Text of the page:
Entrepreneur

Move Aside, Bro Code - This S'porean Entrepreneur Created The Sis Code And It's As Epic As You'd Think

On International Women’s Day, an entourage of enterprising women banded together to create the #theSIScode.

Men have a bro-code, that’s common knowledge. Things like not getting involved with your bro’s girlfriends, or always having each other backs. But what about women? There is no equivalent, official or otherwise.

And so these women decided to do something about it.

Rule #1 – Stop Being A Competitive Bitch

It was a cozy affair.

Organised by Startup Asia Women (SAW), it was held at the &Sons Gastrobar, where 80 over women, about half of whom were entrepreneurs, had come together to contribute to the #theSIScode.

Image Credit: StartUp Asia Women Facebook

Banding together in teams of 5-6, we took turns to share our experiences as well as the rules that deserved to be part of the code, no holds barred.

From always supporting each other to giving out constructive feedback to someone rather than gossiping behind their backs, the energy in the air was palpable, and so was the excitement.

Rule #2 – Never Ask Why She Isn’t Married And Doesn’t Have Kids

Image Credit: StartUp Asia Women Facebook
Image Credit: StartUp Asia Women Facebook

The event also saw 3 prominent female startup founders take the stage to share their story – Bolt Media’s Chan Yi Wen, Wander’s Krystal Choo, as well as Papaya Paths’s Muriel Boutin-Becuwe.

Muriel Boutin-Becuwe with StartUp Asia Women’s Founder Christina Teo

Rule #3 – Learn To Depend On Each Other

“I started out solo, then I had a partner, then I went back to being solo. The one thing that I learnt was that I never want to go solo ever again.”

When Boutin-Becuwe shared her adventures with Papaya Paths, that was the first thing that stuck to my mind.

Entrepreneurship is not a journey that anyone runs alone – from the team to the co-founders to the supporters of friends and family, everyone is important.

You can view more photos of the #theSIScode event here.

Wonder Women

“Compared to corporates, much less is spoken of Startup Careers.”

Christina Teo, Founder of StartUp Asia Women / Image Credit: StartUp Asia Women Facebook

Founded by Christina Teo, StartUp Asia Women is the youngest community for female entrepreneurs in Singapore.

Christina is on a mission to reach out to the women of Singapore and as an ex-corporate lady, Christina seeks to become a role model to women in corporate who desire to be involved in entrepreneurship instead. But her focus does not stop there, as she expresses a desire to reach out to women of all ages.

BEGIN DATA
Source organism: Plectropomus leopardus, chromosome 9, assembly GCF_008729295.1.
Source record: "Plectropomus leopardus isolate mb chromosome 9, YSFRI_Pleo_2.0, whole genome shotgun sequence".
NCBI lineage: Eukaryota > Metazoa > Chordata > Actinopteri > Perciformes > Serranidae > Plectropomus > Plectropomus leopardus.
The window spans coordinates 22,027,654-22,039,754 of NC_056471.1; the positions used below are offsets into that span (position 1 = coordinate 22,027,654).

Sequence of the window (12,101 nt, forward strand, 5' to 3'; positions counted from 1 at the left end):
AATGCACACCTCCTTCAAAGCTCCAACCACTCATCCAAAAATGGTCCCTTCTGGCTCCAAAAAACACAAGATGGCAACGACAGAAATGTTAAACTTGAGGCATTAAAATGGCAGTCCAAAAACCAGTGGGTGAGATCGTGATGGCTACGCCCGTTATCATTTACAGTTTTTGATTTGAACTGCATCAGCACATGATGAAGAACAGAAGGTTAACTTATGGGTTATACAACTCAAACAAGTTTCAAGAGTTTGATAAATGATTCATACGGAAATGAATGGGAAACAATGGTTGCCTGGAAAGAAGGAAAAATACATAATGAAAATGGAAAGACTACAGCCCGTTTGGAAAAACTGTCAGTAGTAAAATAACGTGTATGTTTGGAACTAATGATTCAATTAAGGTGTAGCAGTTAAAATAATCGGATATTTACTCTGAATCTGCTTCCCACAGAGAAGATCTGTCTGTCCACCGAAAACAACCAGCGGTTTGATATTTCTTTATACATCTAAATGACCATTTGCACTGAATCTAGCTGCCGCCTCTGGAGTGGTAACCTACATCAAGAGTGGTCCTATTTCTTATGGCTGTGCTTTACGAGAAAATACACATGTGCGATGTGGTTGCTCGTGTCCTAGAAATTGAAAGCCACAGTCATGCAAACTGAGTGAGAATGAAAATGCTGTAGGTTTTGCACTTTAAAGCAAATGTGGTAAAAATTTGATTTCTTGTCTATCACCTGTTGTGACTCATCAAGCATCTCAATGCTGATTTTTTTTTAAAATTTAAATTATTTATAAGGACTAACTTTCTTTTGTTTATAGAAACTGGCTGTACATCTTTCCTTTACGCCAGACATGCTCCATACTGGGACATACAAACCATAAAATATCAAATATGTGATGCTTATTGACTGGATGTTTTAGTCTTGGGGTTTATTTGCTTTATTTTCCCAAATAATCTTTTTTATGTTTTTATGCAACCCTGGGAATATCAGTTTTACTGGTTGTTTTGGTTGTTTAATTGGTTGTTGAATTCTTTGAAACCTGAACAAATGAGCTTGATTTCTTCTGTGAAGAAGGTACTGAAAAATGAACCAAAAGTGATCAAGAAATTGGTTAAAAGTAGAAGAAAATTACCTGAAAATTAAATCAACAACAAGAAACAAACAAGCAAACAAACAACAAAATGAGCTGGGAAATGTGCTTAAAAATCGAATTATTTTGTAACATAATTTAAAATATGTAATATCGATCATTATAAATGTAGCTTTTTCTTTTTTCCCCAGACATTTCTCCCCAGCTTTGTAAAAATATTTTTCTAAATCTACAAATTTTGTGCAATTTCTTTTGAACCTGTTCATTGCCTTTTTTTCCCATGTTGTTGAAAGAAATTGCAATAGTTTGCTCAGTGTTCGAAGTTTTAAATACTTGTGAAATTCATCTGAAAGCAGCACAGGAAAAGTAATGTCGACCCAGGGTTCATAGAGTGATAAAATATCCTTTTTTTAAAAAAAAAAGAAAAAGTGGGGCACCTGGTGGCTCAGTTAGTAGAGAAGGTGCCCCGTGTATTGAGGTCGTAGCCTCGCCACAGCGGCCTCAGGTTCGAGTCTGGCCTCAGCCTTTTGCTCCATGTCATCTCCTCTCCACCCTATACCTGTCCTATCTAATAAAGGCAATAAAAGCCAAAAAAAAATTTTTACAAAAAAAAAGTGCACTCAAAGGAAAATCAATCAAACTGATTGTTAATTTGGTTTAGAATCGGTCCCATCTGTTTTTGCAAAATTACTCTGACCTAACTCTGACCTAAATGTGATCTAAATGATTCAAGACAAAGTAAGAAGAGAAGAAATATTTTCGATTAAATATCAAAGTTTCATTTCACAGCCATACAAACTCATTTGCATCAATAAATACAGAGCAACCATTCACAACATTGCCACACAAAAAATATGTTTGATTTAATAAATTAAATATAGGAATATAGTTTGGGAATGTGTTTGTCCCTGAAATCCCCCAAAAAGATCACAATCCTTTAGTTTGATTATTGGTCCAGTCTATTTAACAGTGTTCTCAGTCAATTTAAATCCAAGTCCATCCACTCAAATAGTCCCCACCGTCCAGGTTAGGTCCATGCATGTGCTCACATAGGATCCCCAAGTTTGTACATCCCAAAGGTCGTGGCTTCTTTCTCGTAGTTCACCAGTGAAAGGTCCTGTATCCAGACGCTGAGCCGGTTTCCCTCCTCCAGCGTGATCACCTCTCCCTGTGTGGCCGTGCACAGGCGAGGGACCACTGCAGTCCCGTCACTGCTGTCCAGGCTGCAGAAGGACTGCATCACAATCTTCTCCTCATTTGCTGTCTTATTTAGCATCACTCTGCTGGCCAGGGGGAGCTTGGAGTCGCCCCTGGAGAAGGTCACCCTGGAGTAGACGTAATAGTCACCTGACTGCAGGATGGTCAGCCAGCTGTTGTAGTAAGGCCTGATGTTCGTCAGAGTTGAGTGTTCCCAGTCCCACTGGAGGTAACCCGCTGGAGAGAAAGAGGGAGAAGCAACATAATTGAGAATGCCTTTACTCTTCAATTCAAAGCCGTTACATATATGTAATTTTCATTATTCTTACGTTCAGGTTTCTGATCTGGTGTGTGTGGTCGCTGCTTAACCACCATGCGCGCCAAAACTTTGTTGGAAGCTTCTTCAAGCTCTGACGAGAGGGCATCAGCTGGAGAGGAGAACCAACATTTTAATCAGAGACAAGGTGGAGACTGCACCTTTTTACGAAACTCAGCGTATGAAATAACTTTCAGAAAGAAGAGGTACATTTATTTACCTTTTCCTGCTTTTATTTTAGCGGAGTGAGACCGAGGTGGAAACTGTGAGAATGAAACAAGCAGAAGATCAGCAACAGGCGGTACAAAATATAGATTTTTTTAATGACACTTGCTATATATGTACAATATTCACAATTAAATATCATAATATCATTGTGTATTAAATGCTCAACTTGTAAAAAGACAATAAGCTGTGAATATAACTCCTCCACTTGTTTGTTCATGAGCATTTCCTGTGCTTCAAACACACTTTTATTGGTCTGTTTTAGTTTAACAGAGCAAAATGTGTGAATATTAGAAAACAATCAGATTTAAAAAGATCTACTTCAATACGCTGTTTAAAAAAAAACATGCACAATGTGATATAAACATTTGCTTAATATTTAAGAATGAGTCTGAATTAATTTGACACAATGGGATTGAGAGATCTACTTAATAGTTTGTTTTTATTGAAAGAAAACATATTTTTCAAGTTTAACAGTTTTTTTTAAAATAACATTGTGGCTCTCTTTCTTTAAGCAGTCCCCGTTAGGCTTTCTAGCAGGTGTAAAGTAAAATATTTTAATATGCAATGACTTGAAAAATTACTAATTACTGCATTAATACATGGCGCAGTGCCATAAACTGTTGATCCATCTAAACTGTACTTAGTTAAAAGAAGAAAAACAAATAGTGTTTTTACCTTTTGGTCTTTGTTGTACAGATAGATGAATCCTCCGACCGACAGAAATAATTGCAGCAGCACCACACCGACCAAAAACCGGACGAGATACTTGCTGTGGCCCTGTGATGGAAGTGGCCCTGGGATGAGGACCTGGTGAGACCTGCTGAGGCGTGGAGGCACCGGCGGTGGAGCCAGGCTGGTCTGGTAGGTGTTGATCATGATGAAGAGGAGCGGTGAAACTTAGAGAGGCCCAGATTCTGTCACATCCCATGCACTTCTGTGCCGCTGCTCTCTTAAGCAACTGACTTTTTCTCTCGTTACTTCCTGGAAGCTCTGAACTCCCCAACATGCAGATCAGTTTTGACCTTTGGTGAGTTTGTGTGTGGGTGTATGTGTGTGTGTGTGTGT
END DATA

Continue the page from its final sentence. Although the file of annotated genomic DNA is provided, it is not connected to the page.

“We believe that because we are a women community and with a clear focus on startups, women from all walks and all backgrounds will feel comfortable coming to our events to meet other like-minded women or write to us to ask questions.”

And their values in the community spirit are clearly reflected in their 5 mottos  – #BeInTheKnow, #BeVisible, #BeInspiring, #BeCollaborative, and #BeGlobal.

Crowdfunding Powerhouse Soiree @ Lattice80 / Image Credit: StartUp Asia Women Facebook

As community leader, Christina curates the core themes for events based on areas of high interest as well as what’s trending. Excitedly, she shares that the calendar has been booked solid till September.

April sees an event on managing a subscription marketplace, and other subsequent events bring angel investors to talk about how they impact society alongside social enterprises.

Touching for a moment on how SAW differentiates itself from other female communities like The New Savvy and LadyBoss, Christina shares on a few fundamental differences, specifically pertaining to financial aspects.

Being a non-profit community and keeping event costs low is what sets SAW apart, although she emphasises that there is nothing wrong with how other communities position themselves.

For Women, By Everyone

“We need women from both side of the game. We need women established and seasoned in startups who are willing to “give forward” and women who are trying to explore startups or just started.”

Getting cosy with Melissa Lou of Delegate and Foong Yuh Wen of Sushi Vid / Image Credit: StartUp Asia Women Facebook

But don’t be surprised to find men at SAW events.

SAW works with both genders although there is one cardinal rule – the recipients must be women. Men can come in the forms of agencies, mentors, investors and even speakers.

Christina had touched on how there was a lack of critical mass of women in the startup community, and it would be naïve to only have women supporting other women.

In fact, the April event will see “male founders who are very experienced in e- commerce and subscriptions marketplace [and] are very keen to share irrespective of gender.”

Follow StartUp Asia Women and their events here on their Facebook page!

Featured Image Credit: StartUp Asia Women Facebook

 

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